Theory: Definitional Questions, Out in the World

It’s tempting not to want to talk about “what is a game” anymore. The discussion in popular culture has become toxic; debates in academia take place in ivory towers that can seem divorced from the practical requirements of designers. We shouldn’t completely abandon definitional questions, though, as they do become important from time to time–as in England right now, where a judge is weighing whether Bridge is a “sport.”

The facts, as I understand them, are as follows: Sport England is an English government body that provides funding to groups that put on sporting events. It’s made the decision that bridge isn’t a sport; ergo, bridge organizations aren’t eligible for money. The issue before the court now is whether Sport England made a “reasonable” decision.

(As a side note: this is a very common approach to judicial review of decisions made by government entities. The court doesn’t ask whether the decision was right. Instead, it considers whether the decision was made using the correct process. So long as the process was OK–all the necessary steps were followed, and the decision was made in light of the appropriate rules–the court won’t get involved in whether the decision was good or bad. The court will only overturn if there was a mistake in the process, and even then the court won’t change the decision; it will just tell the government entity to go back and revisit the question, using the right process.)

Whether Sport England was “reasonable” will depend, in part, on whether it followed the rules about what kind of organization it can give money to. Doubtless those rules involve–perhaps even revolve around–a definition of “sport.” Lots of money could ride on a word or two’s difference in a formal definition of what’s normally a very informal idea.

It’s not always easy to work through definitional issues regarding games. Recently, even the exercise hasn’t been pleasant. However, we need to keep hammering away at the problems. Definitions are one of the interfaces between games and the real world. Poor definitions mean poor interfaces, with all the unpredictable and undesirable results that implies.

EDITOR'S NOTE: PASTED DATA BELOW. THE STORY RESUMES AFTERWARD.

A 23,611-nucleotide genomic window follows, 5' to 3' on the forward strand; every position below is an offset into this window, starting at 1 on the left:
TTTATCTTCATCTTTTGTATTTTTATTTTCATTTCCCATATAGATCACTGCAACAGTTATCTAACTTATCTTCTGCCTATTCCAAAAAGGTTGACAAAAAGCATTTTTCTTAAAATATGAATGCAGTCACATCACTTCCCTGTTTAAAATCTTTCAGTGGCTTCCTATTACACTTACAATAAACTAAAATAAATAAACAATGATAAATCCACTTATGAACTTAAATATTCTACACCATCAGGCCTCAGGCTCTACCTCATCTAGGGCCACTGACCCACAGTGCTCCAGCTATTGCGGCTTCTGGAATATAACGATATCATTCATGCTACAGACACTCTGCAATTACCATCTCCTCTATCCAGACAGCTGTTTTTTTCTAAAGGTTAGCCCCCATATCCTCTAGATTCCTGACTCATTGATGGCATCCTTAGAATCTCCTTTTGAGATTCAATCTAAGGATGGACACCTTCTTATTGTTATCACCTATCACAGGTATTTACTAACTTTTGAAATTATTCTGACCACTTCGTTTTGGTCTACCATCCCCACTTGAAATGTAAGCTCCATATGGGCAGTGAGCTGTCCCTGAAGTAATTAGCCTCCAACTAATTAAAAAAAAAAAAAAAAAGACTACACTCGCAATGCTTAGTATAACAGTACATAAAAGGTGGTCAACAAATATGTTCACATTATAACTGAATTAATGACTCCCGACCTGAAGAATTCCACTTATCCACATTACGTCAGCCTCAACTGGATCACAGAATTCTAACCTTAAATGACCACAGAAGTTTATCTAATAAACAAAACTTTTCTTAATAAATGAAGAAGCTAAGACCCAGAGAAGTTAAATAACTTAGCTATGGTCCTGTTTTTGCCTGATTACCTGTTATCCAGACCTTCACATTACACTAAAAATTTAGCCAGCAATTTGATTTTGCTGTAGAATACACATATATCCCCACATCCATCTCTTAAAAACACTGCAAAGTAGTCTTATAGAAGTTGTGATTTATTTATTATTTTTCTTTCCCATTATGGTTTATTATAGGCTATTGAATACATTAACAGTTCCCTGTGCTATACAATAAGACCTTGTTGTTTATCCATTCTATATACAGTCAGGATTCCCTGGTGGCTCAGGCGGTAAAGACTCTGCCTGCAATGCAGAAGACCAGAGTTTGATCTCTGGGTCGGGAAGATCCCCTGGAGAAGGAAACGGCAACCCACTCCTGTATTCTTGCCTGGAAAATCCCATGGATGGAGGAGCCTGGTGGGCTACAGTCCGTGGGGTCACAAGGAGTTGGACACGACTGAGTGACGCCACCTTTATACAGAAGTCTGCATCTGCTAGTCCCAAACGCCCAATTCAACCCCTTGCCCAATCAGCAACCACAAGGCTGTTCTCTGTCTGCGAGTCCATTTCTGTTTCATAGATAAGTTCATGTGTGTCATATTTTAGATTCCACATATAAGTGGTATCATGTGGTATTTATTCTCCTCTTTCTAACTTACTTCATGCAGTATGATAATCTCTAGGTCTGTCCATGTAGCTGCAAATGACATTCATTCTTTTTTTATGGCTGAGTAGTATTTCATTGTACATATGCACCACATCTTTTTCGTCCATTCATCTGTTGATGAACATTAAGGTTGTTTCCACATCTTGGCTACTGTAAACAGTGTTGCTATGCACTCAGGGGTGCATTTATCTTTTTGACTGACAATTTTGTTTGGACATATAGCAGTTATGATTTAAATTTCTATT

Game Design in the Real World: Prosecutorial Incentives

I wanted to draw attention to this story in the ABA Journal, in which a former prosecutor explains his missteps in a case that saw an innocent man sentenced to death. Reflecting on his actions and taking responsibility, especially in such a public way, was an act of great courage.

I also think it’s worth noting the comments to that article, several of which talk about the incentives confronting prosecutors. The American Bar Association’s ethics rules for prosecutors include a note that “[a] prosecutor has the responsibility of a minister of justice and not simply that of an advocate,” but the article’s comments describe a variety of factors that might encourage prosecutors to feel that they will be rewarded more for winning than for achieving fairness in a broad sense. We as a society need to make sure that we evaluate prosecutors on their contributions to justice rather than solely on the number of their victories, so that they are supported when they seek good outcomes that don’t involve a jury verdict in their favor.

Hmm. We’re looking for a nuanced scoring system that weighs a number of inputs, most of which have no number or other measurable quantity inherently associated with them, some of them entirely intangible.

Sounds like a job for a game designer, doesn’t it?

Something Completely Different: Barmageddon

I’m taking a quick break today to offer my sympathies to those caught up in Barmageddon. Computer issues raised their head when I took the bar, so I understand how stressful that is. My understanding is that everyone was able to upload their exams in the end, so I hope that those affected were able to approach the second day without worry and are now resting easy. Good luck!